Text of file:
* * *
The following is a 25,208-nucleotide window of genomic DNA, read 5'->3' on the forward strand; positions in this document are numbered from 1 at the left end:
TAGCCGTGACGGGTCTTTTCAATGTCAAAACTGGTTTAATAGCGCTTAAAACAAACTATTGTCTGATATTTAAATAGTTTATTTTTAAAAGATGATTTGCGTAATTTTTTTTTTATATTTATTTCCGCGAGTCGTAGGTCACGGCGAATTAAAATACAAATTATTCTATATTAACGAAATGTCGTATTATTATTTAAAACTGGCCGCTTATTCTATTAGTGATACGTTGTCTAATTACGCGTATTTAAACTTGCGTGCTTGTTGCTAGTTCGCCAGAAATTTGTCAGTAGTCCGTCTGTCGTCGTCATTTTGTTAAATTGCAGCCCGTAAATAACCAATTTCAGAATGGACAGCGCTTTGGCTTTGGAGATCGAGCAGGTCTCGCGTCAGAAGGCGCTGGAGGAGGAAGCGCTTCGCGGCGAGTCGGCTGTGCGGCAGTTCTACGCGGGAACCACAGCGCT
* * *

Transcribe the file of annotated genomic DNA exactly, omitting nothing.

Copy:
The following is a 25,208-nucleotide window of genomic DNA, read 5'->3' on the forward strand; positions in this document are numbered from 1 at the left end:
TAGCCGTGACGGGTCTTTTCAATGTCAAAACTGGTTTAATAGCGCTTAAAACAAACTATTGTCTGATATTTAAATAGTTTATTTTTAAAAGATGATTTGCGTAATTTTTTTTTTATATTTATTTCCGCGAGTCGTAGGTCACGGCGAATTAAAATACAAATTATTCTATATTAACGAAATGTCGTATTATTATTTAAAACTGGCCGCTTATTCTATTAGTGATACGTTGTCTAATTACGCGTATTTAAACTTGCGTGCTTGTTGCTAGTTCGCCAGAAATTTGTCAGTAGTCCGTCTGTCGTCGTCATTTTGTTAAATTGCAGCCCGTAAATAACCAATTTCAGAATGGACAGCGCTTTGGCTTTGGAGATCGAGCAGGTCTCGCGTCAGAAGGCGCTGGAGGAGGAAGCGCTTCGCGGCGAGTCGGCTGTGCGGCAGTTCTACGCGGGAACCACAGCGCT